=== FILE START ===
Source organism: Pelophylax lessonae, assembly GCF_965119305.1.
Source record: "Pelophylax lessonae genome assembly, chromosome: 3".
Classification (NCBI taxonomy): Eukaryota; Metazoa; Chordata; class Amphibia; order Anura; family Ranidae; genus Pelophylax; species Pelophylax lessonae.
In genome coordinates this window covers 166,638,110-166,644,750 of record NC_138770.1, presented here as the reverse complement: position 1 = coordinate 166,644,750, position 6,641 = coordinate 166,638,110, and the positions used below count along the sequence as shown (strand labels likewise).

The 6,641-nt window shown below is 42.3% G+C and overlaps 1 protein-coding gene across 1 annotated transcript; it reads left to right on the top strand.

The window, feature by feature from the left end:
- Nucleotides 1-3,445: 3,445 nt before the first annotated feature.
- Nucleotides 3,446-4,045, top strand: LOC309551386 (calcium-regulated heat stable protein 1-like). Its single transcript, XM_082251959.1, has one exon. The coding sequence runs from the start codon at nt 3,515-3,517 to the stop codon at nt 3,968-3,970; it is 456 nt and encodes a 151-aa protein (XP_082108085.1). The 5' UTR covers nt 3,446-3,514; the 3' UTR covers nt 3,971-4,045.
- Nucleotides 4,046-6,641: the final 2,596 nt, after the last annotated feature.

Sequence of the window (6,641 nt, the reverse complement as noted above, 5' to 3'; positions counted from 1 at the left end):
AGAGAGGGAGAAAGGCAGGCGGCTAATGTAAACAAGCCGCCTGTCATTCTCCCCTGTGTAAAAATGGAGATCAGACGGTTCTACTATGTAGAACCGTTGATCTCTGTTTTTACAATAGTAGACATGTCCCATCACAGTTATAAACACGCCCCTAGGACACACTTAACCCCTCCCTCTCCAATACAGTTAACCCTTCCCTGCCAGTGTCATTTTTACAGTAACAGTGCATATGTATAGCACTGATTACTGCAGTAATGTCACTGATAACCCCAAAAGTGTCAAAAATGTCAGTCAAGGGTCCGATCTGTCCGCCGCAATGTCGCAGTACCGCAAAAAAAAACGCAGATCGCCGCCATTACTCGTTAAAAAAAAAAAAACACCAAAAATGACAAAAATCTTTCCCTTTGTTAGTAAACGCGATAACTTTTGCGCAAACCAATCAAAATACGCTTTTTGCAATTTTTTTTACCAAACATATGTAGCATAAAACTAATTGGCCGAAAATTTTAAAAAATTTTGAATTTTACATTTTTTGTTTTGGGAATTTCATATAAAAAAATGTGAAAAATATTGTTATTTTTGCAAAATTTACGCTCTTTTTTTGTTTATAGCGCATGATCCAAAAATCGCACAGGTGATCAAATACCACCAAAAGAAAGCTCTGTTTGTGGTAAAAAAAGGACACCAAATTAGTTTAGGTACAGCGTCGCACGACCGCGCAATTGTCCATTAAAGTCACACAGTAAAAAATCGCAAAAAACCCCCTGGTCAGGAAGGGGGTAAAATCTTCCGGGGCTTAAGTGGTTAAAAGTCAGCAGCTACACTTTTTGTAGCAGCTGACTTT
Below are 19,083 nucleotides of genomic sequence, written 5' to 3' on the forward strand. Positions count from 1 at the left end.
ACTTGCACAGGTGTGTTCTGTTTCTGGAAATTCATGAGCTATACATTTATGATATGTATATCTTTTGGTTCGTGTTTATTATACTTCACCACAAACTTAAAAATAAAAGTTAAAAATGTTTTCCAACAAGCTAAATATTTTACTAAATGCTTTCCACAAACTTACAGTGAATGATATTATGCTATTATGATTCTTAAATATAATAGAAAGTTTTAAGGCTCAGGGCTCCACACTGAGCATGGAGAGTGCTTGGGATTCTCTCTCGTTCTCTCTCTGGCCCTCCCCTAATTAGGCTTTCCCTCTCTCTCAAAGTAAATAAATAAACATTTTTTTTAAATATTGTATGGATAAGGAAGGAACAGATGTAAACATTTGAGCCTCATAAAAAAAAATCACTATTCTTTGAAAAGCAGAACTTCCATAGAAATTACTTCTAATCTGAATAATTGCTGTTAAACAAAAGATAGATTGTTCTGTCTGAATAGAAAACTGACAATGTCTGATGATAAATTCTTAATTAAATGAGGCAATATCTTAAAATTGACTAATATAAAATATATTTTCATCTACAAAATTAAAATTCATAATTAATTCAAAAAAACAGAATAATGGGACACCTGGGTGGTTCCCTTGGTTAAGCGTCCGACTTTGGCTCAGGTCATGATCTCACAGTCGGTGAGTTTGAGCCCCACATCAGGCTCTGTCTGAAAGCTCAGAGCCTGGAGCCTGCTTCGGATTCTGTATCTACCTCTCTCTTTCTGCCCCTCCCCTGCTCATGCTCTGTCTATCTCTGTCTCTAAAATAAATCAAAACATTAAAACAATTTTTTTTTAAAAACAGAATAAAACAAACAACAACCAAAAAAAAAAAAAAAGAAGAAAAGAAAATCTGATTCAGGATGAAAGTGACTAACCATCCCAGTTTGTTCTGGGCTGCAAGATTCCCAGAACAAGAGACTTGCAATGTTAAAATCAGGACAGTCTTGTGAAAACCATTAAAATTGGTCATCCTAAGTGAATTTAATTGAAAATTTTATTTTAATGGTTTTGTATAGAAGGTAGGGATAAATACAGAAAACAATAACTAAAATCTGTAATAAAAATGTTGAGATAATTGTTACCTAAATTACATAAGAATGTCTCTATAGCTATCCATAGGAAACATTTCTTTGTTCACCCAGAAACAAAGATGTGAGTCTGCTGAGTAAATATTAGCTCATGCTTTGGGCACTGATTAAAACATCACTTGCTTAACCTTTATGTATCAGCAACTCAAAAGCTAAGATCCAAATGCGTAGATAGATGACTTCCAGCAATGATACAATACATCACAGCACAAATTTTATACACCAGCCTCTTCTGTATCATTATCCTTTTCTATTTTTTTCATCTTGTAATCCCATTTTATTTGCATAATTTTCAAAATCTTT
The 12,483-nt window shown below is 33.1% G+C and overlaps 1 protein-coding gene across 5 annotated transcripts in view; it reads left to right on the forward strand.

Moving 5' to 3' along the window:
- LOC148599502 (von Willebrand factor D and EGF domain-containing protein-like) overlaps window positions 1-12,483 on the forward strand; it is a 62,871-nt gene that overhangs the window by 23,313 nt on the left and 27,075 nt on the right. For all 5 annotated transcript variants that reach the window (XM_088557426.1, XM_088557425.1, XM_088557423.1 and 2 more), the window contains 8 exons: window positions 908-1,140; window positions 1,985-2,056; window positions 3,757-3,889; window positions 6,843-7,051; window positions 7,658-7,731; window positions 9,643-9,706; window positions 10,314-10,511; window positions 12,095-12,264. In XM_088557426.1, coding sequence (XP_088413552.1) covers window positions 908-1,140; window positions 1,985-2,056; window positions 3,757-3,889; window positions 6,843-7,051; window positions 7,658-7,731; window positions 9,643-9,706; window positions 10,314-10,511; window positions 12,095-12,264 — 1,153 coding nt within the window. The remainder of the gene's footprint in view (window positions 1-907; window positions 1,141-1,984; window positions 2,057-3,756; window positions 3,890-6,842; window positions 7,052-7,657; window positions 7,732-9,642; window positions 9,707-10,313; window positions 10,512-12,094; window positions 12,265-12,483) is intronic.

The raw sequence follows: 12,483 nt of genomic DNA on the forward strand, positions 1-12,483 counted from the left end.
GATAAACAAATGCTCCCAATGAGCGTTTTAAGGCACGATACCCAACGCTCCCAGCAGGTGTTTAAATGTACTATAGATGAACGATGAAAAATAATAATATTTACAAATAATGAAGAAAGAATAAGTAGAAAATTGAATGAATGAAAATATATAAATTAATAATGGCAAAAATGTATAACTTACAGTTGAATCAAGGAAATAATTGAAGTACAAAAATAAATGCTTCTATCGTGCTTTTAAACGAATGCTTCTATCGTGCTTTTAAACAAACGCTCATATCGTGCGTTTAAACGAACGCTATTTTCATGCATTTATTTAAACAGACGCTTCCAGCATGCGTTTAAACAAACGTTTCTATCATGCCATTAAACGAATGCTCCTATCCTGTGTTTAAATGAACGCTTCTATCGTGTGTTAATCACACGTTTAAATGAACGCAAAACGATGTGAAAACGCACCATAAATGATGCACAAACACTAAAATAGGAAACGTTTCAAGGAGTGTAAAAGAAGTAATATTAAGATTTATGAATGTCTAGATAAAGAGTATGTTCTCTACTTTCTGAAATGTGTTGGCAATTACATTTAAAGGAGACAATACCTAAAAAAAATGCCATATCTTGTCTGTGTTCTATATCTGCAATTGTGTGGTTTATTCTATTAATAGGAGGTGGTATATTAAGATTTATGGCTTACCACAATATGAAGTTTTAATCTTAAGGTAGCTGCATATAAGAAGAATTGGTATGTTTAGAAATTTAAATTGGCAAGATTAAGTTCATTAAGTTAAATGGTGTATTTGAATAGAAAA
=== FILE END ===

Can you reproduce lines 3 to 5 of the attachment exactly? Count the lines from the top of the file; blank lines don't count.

Classification (NCBI taxonomy): Eukaryota; Metazoa; Chordata; class Amphibia; order Anura; family Ranidae; genus Pelophylax; species Pelophylax lessonae.
In genome coordinates this window covers 166,638,110-166,644,750 of record NC_138770.1, presented here as the reverse complement: position 1 = coordinate 166,644,750, position 6,641 = coordinate 166,638,110, and the positions used below count along the sequence as shown (strand labels likewise).

The 6,641-nt window shown below is 42.3% G+C and overlaps 1 protein-coding gene across 1 annotated transcript; it reads left to right on the top strand.